Reflections on SXSW Panel: The End of Disability? Neurotech’s Future Frontier

Speaking this past weekend at South by Southwest in Austin, TX, Joe Biden charged that we must all to come together to end cancer. He was met with a standing ovation. As he was giving his talk, my colleagues and I were speaking one floor below at Austin’s convention center, discussing the importance of collaborative science to address not just cancer, but all matter of impairment and disability.

Speaking to colleagues at the conference I was thrilled to see signs of major breakthroughs: VR technology to help kids better tolerate medical procedures, early renderings of an artificial pancreas, reanimation of the limbs of a man with quadriplegia and use of a cell phone-activated dental implant to treat migraines. Biden was right: When scientists, researchers and physicians from different disciplines come together and collaborate, nothing is impossible.

And yet, none of this scientific firepower can replace what is perhaps the most critical ingredient for collaboration, a skill so important that without it no real progress will ever be possible: Listening.

Some years ago, a patient came to the hospital where I worked for a procedure. Her doctors performed the operation, but when the patient complained she was in pain weeks later, the doctors were baffled. Assuming that the woman was experiencing a normal level of pain from the procedure, they dismissed her complaints. Pain, after all, is a subjective experience, one that cannot be seen or measured. What one person may describe as severe pain may register to another as a mild inconvenience. A few weeks later, the woman presented to the emergency room in crippling pain with changes to her thinking and severe confusion. Examined closely, it was discovered that her pain was caused by a serious and life-threatening condition. She was immediately treated. Her life was saved, but many weeks elapsed between her first report of pain and her condition being addressed. During that time, she endured prolonged suffering and advancement of her condition. How might this have played out differently if that first physician listened more closely to the patient’s concern?

Image courtesy of Pixabay

The same attention deficit is evident in the other direction. I work with patients every day and often, I see that patients leave encounters with physicians knowing very little about what information was shared with them, what course of treatment is being taken, and how their condition is expected to progress. This is typically due to several factors: anxiety, distraction, pain, stress, and cognitive difficulties (attention and concentration problems, slow processing speed, difficulty with learning). This is understandable given the extreme stress of hospitalization (I work primarily with patients who are hospitalized) but nonetheless, this disconnection between patients and their healthcare providers makes for incomplete conversations and limits understanding between the patient and the physician. These misunderstandings and incomplete conversations impact our ability to help one another.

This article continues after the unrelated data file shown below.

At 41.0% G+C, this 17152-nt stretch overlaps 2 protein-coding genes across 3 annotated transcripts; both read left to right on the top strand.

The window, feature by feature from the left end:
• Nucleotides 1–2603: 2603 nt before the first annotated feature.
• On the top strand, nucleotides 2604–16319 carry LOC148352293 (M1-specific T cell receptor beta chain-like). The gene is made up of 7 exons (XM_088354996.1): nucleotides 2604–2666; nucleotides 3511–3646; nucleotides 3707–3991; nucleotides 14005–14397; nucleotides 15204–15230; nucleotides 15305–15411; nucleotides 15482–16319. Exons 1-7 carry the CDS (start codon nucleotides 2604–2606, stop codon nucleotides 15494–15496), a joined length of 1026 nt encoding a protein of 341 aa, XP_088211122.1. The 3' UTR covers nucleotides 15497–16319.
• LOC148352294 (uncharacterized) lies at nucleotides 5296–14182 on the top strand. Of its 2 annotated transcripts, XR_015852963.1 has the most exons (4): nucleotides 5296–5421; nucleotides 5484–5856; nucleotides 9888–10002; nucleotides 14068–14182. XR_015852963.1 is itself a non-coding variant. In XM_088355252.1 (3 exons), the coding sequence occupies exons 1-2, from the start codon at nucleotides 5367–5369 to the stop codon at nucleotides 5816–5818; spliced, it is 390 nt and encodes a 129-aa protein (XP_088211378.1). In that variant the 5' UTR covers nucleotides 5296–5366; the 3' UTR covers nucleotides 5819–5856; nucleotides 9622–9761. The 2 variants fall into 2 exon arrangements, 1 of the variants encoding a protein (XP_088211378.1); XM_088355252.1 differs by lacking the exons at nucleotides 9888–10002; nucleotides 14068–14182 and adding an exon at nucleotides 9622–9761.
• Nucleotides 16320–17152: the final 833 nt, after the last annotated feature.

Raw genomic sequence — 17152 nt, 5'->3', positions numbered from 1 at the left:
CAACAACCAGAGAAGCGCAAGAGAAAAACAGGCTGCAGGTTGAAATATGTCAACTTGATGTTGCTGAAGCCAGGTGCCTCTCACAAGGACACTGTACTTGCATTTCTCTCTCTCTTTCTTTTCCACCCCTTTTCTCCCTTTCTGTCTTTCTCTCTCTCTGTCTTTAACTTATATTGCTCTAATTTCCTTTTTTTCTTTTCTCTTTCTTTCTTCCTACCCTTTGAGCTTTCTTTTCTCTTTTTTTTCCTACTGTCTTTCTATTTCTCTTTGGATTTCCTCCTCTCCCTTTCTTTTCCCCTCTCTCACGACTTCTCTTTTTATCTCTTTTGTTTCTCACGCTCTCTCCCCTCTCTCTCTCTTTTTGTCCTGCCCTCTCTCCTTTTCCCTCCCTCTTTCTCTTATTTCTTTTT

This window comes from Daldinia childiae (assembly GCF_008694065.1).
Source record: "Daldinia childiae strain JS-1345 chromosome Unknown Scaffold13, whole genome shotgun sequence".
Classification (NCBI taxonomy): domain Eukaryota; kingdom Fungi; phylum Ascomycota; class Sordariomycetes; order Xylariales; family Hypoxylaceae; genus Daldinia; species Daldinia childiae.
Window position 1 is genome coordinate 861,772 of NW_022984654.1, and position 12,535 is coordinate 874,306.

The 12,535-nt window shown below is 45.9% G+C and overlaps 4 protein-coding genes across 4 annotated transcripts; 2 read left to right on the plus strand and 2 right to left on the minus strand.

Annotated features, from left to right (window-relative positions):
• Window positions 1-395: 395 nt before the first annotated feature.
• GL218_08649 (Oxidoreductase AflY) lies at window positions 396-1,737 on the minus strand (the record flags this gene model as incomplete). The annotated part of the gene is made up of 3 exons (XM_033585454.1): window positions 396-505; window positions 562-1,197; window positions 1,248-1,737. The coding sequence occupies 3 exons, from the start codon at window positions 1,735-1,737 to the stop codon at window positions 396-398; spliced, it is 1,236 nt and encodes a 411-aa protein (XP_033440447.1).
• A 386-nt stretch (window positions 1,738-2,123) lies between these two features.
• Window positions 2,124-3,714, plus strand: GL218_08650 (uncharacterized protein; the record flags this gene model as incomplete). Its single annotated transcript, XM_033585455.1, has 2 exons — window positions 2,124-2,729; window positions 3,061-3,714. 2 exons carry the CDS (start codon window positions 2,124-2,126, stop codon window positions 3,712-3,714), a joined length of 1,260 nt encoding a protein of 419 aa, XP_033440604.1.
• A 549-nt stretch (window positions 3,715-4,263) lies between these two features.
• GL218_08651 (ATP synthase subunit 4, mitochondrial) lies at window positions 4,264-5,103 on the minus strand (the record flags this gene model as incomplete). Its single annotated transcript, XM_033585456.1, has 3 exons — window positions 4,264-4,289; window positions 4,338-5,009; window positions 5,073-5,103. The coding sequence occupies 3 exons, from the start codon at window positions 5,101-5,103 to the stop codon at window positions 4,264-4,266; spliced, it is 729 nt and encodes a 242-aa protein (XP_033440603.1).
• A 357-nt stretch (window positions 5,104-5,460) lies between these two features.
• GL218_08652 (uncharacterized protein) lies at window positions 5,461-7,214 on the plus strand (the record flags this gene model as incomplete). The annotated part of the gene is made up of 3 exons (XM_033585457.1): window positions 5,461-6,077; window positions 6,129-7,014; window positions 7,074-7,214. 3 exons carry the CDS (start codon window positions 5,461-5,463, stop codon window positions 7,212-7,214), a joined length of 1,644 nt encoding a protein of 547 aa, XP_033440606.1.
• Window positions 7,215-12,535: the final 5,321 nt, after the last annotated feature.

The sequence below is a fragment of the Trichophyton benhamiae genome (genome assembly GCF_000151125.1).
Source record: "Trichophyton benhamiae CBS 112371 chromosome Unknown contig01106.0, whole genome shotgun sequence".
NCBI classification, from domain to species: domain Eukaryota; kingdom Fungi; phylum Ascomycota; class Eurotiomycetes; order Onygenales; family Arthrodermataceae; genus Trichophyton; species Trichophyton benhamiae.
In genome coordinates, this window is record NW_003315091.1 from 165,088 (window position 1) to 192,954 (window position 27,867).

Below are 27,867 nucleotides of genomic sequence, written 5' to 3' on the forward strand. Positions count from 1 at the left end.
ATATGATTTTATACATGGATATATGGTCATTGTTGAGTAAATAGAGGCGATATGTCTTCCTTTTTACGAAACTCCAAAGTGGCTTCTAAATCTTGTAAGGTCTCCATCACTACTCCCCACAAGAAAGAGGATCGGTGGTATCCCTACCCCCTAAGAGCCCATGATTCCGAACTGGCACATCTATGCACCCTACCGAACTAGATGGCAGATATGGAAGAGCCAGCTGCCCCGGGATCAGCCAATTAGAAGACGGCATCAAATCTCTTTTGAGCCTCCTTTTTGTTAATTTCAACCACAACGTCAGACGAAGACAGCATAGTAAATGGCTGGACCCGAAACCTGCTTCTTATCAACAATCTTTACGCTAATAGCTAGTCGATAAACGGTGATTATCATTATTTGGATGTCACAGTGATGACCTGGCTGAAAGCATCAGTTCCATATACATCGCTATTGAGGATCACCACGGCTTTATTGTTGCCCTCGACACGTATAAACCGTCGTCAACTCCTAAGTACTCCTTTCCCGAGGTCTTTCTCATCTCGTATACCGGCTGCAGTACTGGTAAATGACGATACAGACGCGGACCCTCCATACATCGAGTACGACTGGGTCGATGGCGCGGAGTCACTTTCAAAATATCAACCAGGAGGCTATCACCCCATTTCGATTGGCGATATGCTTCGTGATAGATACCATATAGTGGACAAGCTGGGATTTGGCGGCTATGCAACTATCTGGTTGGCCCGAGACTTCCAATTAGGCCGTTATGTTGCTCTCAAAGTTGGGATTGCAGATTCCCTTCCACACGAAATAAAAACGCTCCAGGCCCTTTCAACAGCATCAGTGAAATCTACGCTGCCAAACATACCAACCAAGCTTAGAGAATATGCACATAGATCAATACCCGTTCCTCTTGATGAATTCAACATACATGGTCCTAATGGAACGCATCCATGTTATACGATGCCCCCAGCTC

I have also seen what can happen when people listen to one another, taking care to deeply understand the person sitting across from them. At The Ohio State University, for example, my colleagues pioneered a brain implant that helped a young man named Ian Burkhart, who had lost the command of his limbs in a diving accident, regain partial control of his arms and hands. To do this, Ian had to come into the lab multiple times a week (as he continues to do) to work with the technology. His practice with the devices provides the data needed to help the engineers and programmers decipher his brain activity so that the implant in his brain can “learn” to communicate directly with his muscles, bypassing his damaged spinal cord.

Conversation is crucial if we are going to cure any condition or conquer any disease. As our technologies improve and become more sophisticated, they require cooperation, collaboration and partnership with the patients helping us develop them. Ian is a true partner in research, not a subject or participant. He listens to us, and we to him, a crucial dialogue that has led to a major scientific breakthrough.

As we continue to work towards other great breakthroughs and discoveries, let us not forget that every great revelation begins in a conversation. Even if we are not trying to cure cancer or develop the next big innovation, each of us can play a critical role in improving the lives of those around us, simply by listening.